There’s no doubt about it: Pilates is one of the most dynamic and beneficial exercises you can do to move your body. And the best part is, you can do it throughout many different stages of your life!
However, over the last six years as a physiotherapist, pilates instructor and women’s health expert, I’ve had to expel a lot of misconceptions clients have brought to my attention about pilates.
And it’s time the world knew the truth – so here’s my top six pilates myths, busted.
1. Pilates and yoga are the same thing
First of all, yes, pilates and yoga DO have many of the same goals. They both work on strength, flexibility, postural alignment and stability (all very good things for us humans!). However, yoga originates from India and is often part of a much larger spiritual philosophy and way of life. And because yoga can often push the body to its limits – particularly with flexibility and extension of the joints – it may be too extreme for some body types or people with injuries.
Pilates, on the other hand, was developed as part of injury rehabilitation and focuses on strengthening the muscles. Pilates takes a controlled and monitored approach and is full of movements that support a healthy back and joints through strengthening core muscles and stabilising any weaknesses in the body.
2. Pilates is only for women
And I’m gonna stop you right there. Pilates was founded by a man (Joseph Pilates) to help rehabilitate bedridden soldiers during wartime so there’s no way it’s limited to "just for women".
While it is true that pilates is often thought of as a women’s only activity (due to its low impact nature, focus on pelvic stability and core strengthening and its association with women who are pre and post-natal) it’s been adapted to suit so many different needs and can complement weight training, running and elite sports performance for both men and women. In fact, a lot of professional athletes now include pilates in their workout regime. And hey, if it’s good enough for Lebron James, it’s good enough for us!
3. Pilates is limited to developing core strength
Having a strong core is definitely an awesome side effect of a regular pilates routine… but it’s not the only benefit of this incredible type of exercise.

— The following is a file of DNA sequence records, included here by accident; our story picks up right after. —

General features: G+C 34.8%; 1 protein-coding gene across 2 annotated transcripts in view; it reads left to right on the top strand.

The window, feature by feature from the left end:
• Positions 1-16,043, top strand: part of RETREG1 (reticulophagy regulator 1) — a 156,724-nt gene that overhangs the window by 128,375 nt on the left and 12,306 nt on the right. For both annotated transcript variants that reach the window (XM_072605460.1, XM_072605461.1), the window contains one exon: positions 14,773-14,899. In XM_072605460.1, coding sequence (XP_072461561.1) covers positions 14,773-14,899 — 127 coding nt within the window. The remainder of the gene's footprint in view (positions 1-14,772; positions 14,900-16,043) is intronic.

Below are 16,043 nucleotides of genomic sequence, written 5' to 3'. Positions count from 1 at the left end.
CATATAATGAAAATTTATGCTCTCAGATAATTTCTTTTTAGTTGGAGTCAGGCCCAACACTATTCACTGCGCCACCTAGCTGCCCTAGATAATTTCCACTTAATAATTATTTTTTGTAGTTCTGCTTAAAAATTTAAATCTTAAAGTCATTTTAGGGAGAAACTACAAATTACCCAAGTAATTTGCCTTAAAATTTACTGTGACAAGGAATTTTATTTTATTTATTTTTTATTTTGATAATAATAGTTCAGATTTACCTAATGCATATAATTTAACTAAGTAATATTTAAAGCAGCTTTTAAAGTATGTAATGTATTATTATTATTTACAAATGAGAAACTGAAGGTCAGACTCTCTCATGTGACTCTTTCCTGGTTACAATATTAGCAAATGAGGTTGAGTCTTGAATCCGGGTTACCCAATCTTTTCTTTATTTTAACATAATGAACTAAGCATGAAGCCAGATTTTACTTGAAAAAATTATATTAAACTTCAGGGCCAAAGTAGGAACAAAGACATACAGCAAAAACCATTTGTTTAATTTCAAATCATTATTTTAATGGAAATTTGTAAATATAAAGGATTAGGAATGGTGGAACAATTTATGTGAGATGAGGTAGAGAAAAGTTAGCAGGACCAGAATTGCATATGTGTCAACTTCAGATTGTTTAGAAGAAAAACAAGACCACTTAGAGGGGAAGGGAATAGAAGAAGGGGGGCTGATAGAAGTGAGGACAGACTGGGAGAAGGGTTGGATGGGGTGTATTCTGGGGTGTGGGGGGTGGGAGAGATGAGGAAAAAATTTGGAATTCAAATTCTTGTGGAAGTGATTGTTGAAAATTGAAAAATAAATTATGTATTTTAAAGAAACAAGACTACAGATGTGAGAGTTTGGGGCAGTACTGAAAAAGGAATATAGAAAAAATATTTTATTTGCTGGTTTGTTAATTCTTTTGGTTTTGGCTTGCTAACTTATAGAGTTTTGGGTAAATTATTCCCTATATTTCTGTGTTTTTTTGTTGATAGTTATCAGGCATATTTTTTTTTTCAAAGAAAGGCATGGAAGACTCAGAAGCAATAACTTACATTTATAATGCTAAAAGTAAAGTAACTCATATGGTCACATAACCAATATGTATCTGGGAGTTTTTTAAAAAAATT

While we do focus on integrating pelvic stability and core-strengthening exercises into each session, pilates is really a full body workout. Some fun trivia: pilates was originally called ‘contrology’, so it’s no surprise that control and body awareness are a big part of pilates workout regimes. Because pilates delivers a unique blend of strength training, balance, coordination and postural work, it also creates a mind-body connection that focuses on technique and mindfulness.
4. Pilates is easy – it’s just lying on a mat stretching
Anyone who says this has clearly never done pilates before! Pilates is a challenging workout – but it’s different to other forms of exercise like running or gym training. This is because it works by strengthening the smaller, stabilising muscles, as well as incorporating full body compound movements to create a balanced (and hard) workout.
The beautiful thing about pilates is that there’s so many different types of classes to choose from. Mat pilates (which uses your body weight and other small props) will produce much different results to that of reformer pilates (specialised pilates equipment that adds resistance and load), and both will challenge the body in different ways. That’s why I always recommend new clients do their research, talk to the experts and find out what type of pilates is best for the results they want to achieve.
5. Pilates is a way to lose weight quickly
Yep, pilates has many amazing benefits – but helping you drop 10kg in a week is not one of them (and frankly, that’s not the best approach to weight loss anyway). Because weight loss basically comes down to burning more energy than you absorb, people will burn energy at different rates depending on many factors – there’s no ‘one size fits all’ solution. Increasing any kind of exercise is important if weight loss is your goal, as this is how we increase the amount of energy we burn during the day. And with our diet, we can tailor the amount of energy we put in. Diet and exercise are both effective in isolation, but most effective when combined. This is why we recommend finding exercise that you enjoy doing (whether that’s pilates, running marathons or lifting weights) and do it consistently, in conjunction with a balanced diet to create a sustainable and healthy lifestyle.
So to bust the myth: pilates can definitely help you if weight loss is your goal, but it’s best done in conjunction with balanced, individualised nutritional guidance (dieticians are amazing help with this) and done consistently over an extended period of time.
6. You have to be flexible to do pilates
Due to its association with yoga, a lot of people think you need to be flexible to do pilates. But this couldn’t be further from the truth! One of the best things about pilates is that it can be adapted to suit people of all ages and abilities – including those who struggle to touch their toes! I believe one of the greatest strengths of pilates training is the ability to teach someone how to move their body and gradually improve mobility and flexibility. A great side effect of this is a reduction in pain and risk of injury, not the ability to do a backbend.
Danielle Gilllham is a physiotherapist and women’s health expert as well as owner, director and principle Pilates instructor at The Wellness Boutique on the Gold Coast. Danni loves nothing more than making a positive and lasting impact on women’s lives through physiotherapy and Pilates, which is why she specialises in incontinence and pelvic floor retraining as well as pre- and post-natal physiotherapy.